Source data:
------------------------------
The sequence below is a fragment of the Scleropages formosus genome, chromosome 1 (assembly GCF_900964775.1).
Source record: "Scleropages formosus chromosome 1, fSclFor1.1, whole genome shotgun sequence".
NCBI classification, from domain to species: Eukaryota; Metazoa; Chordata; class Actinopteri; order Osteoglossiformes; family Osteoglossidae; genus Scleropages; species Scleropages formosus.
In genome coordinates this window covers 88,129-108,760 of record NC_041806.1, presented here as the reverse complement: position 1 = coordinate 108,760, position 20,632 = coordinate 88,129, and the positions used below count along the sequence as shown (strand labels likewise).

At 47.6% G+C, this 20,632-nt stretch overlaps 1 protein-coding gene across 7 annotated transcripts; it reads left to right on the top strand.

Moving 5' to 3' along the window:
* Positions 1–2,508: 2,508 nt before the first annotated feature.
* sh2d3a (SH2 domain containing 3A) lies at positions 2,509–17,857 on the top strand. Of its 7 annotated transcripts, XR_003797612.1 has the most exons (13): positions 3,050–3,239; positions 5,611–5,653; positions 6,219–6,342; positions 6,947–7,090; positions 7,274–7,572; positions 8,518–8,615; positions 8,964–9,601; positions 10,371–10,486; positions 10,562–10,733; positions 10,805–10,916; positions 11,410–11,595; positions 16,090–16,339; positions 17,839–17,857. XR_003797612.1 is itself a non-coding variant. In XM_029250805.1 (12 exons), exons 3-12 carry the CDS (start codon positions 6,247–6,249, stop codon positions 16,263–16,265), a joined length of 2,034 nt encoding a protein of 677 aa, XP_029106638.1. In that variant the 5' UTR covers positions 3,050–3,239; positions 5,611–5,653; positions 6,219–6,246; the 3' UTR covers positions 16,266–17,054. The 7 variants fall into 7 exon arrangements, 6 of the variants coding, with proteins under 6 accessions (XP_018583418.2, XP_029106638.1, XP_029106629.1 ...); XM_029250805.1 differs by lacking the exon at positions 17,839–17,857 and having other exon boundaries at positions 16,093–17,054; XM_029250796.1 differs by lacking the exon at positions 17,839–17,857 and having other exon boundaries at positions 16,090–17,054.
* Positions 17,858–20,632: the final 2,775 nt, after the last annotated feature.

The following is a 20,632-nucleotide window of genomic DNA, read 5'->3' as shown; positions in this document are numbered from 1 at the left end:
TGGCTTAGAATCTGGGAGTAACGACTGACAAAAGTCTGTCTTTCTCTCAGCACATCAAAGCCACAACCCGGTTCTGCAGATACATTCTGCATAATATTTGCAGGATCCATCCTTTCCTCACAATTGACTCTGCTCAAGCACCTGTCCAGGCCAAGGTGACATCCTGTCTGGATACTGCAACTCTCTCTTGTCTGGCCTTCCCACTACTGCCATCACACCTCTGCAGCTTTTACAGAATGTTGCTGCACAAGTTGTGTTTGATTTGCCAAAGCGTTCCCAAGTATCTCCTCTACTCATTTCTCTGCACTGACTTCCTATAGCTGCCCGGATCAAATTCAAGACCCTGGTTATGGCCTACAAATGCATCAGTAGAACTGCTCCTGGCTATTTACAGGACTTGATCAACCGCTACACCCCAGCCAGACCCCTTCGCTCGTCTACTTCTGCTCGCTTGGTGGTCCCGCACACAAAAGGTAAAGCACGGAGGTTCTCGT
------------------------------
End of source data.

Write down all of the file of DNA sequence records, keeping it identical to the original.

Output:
The sequence below is a fragment of the Scleropages formosus genome, chromosome 1 (assembly GCF_900964775.1).
Source record: "Scleropages formosus chromosome 1, fSclFor1.1, whole genome shotgun sequence".
NCBI classification, from domain to species: Eukaryota; Metazoa; Chordata; class Actinopteri; order Osteoglossiformes; family Osteoglossidae; genus Scleropages; species Scleropages formosus.
In genome coordinates this window covers 88,129-108,760 of record NC_041806.1, presented here as the reverse complement: position 1 = coordinate 108,760, position 20,632 = coordinate 88,129, and the positions used below count along the sequence as shown (strand labels likewise).

At 47.6% G+C, this 20,632-nt stretch overlaps 1 protein-coding gene across 7 annotated transcripts; it reads left to right on the top strand.

Moving 5' to 3' along the window:
* Positions 1–2,508: 2,508 nt before the first annotated feature.
* sh2d3a (SH2 domain containing 3A) lies at positions 2,509–17,857 on the top strand. Of its 7 annotated transcripts, XR_003797612.1 has the most exons (13): positions 3,050–3,239; positions 5,611–5,653; positions 6,219–6,342; positions 6,947–7,090; positions 7,274–7,572; positions 8,518–8,615; positions 8,964–9,601; positions 10,371–10,486; positions 10,562–10,733; positions 10,805–10,916; positions 11,410–11,595; positions 16,090–16,339; positions 17,839–17,857. XR_003797612.1 is itself a non-coding variant. In XM_029250805.1 (12 exons), exons 3-12 carry the CDS (start codon positions 6,247–6,249, stop codon positions 16,263–16,265), a joined length of 2,034 nt encoding a protein of 677 aa, XP_029106638.1. In that variant the 5' UTR covers positions 3,050–3,239; positions 5,611–5,653; positions 6,219–6,246; the 3' UTR covers positions 16,266–17,054. The 7 variants fall into 7 exon arrangements, 6 of the variants coding, with proteins under 6 accessions (XP_018583418.2, XP_029106638.1, XP_029106629.1 ...); XM_029250805.1 differs by lacking the exon at positions 17,839–17,857 and having other exon boundaries at positions 16,093–17,054; XM_029250796.1 differs by lacking the exon at positions 17,839–17,857 and having other exon boundaries at positions 16,090–17,054.
* Positions 17,858–20,632: the final 2,775 nt, after the last annotated feature.

The following is a 20,632-nucleotide window of genomic DNA, read 5'->3' as shown; positions in this document are numbered from 1 at the left end:
TGGCTTAGAATCTGGGAGTAACGACTGACAAAAGTCTGTCTTTCTCTCAGCACATCAAAGCCACAACCCGGTTCTGCAGATACATTCTGCATAATATTTGCAGGATCCATCCTTTCCTCACAATTGACTCTGCTCAAGCACCTGTCCAGGCCAAGGTGACATCCTGTCTGGATACTGCAACTCTCTCTTGTCTGGCCTTCCCACTACTGCCATCACACCTCTGCAGCTTTTACAGAATGTTGCTGCACAAGTTGTGTTTGATTTGCCAAAGCGTTCCCAAGTATCTCCTCTACTCATTTCTCTGCACTGACTTCCTATAGCTGCCCGGATCAAATTCAAGACCCTGGTTATGGCCTACAAATGCATCAGTAGAACTGCTCCTGGCTATTTACAGGACTTGATCAACCGCTACACCCCAGCCAGACCCCTTCGCTCGTCTACTTCTGCTCGCTTGGTGGTCCCGCACACAAAAGGTAAAGCACGGAGGTTCTCGT